After I saw the first leash, I turned to Chuck and confessed my disgust. “Not being a parent myself, I’m reluctant to judge other people,” I said. “But I really can’t stand those leashes.”

Chuck not only agreed, but without any reservations over seeming judgmental. “Once you’re a parent yourself,” he said, “you don’t hesitate to judge other parents.”

So until I’m a parent, I won’t judge the guy on Soarin’ Over California, who was taking his six-year-old son on the ride for what seemed like the 10,000th time. As we stood in line, the eager dad went through every beat of the experience with the boy. “And remember when the golf ball comes at you? Whoosh! And then the jets? Eeeeeeeeaarrrrrroof!” I understood he was trying to keep his kid entertained and excited during the wait, but I could’ve done without all the spoilers. Then he played a game with the kid. “How much do you love Grandma?” he’d say. “A little,” the kid would say, and the Dad, as a goof for the kid’s lack of enthusiasm, would “punish” his son with tickles. “How much do you love Mommy?” “A little.” More tickles. “How much do you love Courtney?” “A little.” It was a delightful game, but one without end. I think Dad got around to quizzing the kid on the depth of his affection for the living room sofa by the time I tuned out. It was another example of how exhausting kids are, as well as a reminder that, once you’ve got a family, you can forget about discussing that fascinating article you read in “The New Yorker” or that charming French film you caught at the NuArt last week. With six-year-olds, silly sound effects and shameless tickle-baiting are sometimes the height of conversation.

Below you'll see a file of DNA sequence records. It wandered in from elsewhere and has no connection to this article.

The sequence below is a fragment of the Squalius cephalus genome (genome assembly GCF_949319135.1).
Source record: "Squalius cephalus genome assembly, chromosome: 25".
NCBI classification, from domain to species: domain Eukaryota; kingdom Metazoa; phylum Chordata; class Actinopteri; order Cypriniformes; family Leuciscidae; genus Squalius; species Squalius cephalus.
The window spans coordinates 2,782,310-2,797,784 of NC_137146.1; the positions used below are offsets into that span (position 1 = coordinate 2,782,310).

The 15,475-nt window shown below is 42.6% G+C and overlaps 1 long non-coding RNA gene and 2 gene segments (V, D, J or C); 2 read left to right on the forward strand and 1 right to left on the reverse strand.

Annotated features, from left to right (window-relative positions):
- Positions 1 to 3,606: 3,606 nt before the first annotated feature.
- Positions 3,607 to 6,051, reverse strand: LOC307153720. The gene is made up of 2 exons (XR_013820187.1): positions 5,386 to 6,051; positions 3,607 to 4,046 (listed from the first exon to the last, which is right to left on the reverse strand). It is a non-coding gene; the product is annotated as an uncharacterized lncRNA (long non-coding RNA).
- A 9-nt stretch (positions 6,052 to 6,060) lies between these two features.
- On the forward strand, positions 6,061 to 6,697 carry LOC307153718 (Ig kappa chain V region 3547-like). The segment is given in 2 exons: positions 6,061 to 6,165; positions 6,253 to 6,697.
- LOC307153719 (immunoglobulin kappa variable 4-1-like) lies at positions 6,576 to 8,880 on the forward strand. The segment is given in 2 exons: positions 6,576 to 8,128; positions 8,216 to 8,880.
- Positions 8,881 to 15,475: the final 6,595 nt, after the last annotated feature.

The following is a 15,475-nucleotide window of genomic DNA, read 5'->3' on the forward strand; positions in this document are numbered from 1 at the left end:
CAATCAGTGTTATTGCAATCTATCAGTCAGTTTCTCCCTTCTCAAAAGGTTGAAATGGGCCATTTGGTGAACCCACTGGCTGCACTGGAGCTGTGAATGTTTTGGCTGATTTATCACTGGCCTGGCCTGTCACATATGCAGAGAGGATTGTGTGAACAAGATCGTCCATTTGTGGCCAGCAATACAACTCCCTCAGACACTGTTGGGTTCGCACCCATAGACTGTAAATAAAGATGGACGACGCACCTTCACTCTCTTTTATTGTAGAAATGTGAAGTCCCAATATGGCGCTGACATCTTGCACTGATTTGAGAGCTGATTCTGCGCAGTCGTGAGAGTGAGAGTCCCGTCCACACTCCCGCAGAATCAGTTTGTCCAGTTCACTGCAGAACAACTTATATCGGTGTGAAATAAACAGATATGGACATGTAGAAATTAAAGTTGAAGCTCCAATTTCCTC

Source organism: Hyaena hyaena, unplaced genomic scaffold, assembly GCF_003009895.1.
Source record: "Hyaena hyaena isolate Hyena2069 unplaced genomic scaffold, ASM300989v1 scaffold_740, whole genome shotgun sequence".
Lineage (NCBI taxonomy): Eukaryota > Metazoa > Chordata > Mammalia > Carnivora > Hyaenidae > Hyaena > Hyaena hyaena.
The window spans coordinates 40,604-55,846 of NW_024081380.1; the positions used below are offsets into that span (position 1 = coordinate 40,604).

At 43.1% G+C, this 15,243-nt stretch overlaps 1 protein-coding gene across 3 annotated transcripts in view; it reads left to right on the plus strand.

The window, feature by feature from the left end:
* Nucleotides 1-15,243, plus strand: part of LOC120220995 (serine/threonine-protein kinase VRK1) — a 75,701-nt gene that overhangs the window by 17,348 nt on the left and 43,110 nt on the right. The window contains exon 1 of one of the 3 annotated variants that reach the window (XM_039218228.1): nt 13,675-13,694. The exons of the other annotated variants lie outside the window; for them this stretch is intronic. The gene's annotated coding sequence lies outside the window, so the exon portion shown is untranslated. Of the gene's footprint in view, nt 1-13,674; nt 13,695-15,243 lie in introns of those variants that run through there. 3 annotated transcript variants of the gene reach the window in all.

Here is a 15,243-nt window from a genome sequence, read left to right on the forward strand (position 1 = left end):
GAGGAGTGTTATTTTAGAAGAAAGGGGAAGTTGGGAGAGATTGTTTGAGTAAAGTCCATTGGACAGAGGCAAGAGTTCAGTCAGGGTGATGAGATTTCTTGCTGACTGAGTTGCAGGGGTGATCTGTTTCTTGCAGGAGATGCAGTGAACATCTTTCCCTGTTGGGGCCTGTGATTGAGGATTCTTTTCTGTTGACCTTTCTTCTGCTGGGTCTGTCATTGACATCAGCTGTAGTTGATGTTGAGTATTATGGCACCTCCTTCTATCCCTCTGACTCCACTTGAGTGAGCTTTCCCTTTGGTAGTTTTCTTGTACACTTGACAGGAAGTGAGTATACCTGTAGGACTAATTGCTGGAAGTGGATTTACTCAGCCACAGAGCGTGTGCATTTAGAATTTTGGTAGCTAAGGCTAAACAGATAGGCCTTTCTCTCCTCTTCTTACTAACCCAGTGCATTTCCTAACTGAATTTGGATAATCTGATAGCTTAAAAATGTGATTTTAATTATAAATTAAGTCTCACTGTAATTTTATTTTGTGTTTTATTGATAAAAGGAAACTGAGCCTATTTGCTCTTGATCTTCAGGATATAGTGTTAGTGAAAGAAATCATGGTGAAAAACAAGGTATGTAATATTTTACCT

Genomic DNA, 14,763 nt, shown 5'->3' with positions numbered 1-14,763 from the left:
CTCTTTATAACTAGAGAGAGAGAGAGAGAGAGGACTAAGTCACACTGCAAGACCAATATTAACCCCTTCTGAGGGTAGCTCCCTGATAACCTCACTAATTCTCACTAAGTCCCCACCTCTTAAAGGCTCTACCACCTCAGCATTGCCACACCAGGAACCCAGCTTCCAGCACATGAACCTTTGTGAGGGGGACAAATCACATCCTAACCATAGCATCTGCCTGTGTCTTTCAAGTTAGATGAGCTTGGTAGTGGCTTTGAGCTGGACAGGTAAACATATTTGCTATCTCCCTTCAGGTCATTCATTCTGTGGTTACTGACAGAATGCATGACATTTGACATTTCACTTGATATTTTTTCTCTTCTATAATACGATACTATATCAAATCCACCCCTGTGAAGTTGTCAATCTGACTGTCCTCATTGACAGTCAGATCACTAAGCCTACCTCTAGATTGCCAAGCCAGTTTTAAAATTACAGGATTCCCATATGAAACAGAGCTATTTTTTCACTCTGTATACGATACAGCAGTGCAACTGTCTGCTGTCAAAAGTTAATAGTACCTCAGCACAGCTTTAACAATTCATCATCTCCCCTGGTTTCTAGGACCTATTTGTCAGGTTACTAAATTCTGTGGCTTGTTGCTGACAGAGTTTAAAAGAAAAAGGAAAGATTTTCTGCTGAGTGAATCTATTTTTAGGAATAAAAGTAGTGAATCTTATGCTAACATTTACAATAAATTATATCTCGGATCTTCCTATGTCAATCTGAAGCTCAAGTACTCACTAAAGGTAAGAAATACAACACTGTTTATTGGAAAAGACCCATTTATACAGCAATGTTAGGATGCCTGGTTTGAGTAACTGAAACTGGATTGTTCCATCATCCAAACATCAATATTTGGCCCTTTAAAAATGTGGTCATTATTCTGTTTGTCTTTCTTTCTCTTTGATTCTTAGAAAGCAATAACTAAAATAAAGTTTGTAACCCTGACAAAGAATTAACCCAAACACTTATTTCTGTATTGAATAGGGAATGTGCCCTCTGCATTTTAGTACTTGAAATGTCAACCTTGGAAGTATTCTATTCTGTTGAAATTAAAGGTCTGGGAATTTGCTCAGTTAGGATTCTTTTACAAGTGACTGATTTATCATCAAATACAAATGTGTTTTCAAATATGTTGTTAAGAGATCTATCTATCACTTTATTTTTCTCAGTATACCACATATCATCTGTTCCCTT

I’ve always thought I wanted kids. It seemed like an easy decision. You got older, you had kids. And kids were fun. They were somebody to take to amusement parks, somebody to play video games with, somebody to teach how to curse. But now that I’m getting to a place where having them is looking like a definite possibility (though admittedly, for a gay man, having kids is no easy task), I look at every encounter with them as a pop quiz. Watching the dad on the line for the ride, I wondered if I was ready to live his life. Could I keep up with a kid, mentally and physically? Could I handle eighteen years of tickling and running and conversations about SpongeBob? And, most of all, could I do it without going crazy? As our wait came to an end and we buckled ourselves into our seats, I heard the dad, still hard at work, psyching his kid up for the ride. “Now let’s say ‘Thank you, Jesus!'” he said.